Feds issue rule to promote private-sector participation in transit projects
- The Federal Transit Administration has announced its intention, through a notice in the Federal Register, to implement a new rule meant to remove any barriers that might be preventing private-industry investment in U.S. public transportation infrastructure projects. The new rule, dubbed Private Investment Project Procedures, will go into effect June 29.
- The rule establishes ways for FTA recipients and project sponsors to identify those "regulations, practices, procedures or guidance" that are holding back investment and then seek waivers to those rules, with the exception of those under the National Environmental Policy Act or part of federal law.
- This process, according to the administration, will help it develop ways to increase private-industry involvement and investment in the areas of project planning, development, funding, design, construction, maintenance and operations. The agency said it wants to expedite delivery of projects in a way that will still protect the public. Congress required the FTA to come up with these procedures as part of the Moving Ahead for Progress in the 21st Century Act (MAP-21).
The administration is counting on private investment to make President Donald Trump's proposed $1.5 trillion infrastructure program a reality. If the FTA is able to correctly analyze the kinds of waivers that developers and investors are looking for and eliminate the obstacles they represent, it could make execution of the president's agenda much easier.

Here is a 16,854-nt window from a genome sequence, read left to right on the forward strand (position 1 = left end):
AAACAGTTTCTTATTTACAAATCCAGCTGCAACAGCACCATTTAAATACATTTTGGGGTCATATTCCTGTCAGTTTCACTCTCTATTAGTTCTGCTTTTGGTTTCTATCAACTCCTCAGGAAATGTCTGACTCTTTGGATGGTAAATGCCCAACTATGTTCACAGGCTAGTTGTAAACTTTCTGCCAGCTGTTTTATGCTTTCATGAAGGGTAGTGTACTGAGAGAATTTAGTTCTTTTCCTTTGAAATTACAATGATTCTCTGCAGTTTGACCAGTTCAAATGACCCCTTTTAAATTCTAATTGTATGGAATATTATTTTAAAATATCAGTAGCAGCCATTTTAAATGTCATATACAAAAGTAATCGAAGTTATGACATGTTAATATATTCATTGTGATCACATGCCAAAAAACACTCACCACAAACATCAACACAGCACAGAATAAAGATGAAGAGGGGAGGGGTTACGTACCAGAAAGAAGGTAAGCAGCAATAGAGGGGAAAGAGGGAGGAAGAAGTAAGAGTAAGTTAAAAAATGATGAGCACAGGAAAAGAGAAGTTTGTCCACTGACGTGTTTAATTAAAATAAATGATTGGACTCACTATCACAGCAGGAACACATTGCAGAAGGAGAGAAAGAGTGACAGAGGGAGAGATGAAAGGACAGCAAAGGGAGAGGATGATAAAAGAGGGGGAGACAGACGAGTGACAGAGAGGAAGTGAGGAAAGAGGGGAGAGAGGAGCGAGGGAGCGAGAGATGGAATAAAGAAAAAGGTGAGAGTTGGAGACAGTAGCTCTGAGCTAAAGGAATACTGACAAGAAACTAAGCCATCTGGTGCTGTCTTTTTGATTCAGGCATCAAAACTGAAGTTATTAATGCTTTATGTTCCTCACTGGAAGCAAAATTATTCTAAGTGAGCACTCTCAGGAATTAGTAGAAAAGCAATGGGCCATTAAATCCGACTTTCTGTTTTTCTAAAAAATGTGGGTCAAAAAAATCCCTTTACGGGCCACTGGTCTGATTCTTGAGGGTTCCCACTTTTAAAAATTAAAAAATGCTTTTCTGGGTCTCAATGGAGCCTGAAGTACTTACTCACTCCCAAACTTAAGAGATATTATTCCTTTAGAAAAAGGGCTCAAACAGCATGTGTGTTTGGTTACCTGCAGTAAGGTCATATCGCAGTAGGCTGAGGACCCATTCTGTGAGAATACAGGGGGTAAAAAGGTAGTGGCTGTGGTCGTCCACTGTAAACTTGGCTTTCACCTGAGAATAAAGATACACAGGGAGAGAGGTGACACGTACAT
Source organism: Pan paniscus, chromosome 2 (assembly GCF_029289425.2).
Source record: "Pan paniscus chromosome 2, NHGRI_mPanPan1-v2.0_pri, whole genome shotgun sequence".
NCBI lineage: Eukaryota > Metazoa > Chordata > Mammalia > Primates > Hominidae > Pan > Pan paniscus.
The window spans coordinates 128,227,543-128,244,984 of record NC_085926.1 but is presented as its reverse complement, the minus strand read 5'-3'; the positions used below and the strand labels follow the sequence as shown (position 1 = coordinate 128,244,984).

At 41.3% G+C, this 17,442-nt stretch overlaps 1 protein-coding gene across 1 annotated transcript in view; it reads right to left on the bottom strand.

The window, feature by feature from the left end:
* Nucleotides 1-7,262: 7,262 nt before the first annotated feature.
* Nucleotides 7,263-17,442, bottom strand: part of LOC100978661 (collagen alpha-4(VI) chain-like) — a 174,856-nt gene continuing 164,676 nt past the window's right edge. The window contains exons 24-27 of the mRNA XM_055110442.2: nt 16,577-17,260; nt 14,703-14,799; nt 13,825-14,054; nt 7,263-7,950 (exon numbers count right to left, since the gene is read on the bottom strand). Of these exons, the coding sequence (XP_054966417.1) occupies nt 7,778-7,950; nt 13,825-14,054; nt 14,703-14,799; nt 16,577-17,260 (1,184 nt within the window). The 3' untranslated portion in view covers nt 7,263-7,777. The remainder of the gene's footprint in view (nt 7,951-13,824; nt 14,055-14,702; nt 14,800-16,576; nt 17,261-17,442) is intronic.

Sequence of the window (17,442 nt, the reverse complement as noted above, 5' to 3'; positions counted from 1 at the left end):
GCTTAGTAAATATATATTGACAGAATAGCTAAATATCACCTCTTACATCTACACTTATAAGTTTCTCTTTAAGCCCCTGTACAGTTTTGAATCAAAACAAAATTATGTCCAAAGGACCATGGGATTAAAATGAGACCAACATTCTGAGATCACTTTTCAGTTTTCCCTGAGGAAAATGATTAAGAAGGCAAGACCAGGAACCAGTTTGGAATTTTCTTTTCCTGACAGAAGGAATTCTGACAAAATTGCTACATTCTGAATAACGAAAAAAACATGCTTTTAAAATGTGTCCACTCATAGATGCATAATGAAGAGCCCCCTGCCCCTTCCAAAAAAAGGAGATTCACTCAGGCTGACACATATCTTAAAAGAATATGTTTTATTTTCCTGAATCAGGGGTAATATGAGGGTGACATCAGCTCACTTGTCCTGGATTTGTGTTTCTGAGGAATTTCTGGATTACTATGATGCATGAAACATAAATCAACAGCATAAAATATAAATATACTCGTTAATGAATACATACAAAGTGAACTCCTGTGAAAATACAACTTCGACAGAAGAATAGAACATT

Many states have not only removed impediments to the kind of public-private partnerships (P3s) that the new federal rule seeks to promote but have actively solicited those arrangements to address their infrastructure needs.
For example, the Virginia Department of Transportation has created a short list of three P3 groups to bid on the $3.6 billion Hampton Roads bridge and tunnel project, which will see construction of a four-lane tunnel and the widening of a portion of Interstate 64. In an unexpected move, however, the group that included Skanska USA Civil Southeast and Kiewit dropped out of the running, citing a desire to pursue other projects instead.
The Honolulu Authority for Rapid Transportation could also be ready to give P3s a whirl in an effort to transfer the financial and operational risks of building the last leg of its $8 billion transit system through downtown. Unmapped utilities, proximity of the line to existing buildings and the chances of uncovering native burial grounds are all factors that promise to push the already over-budget project 5% to 10% higher. Honolulu officials said using a P3 could reduce risk and lower the entire price tag of the project by 2%.
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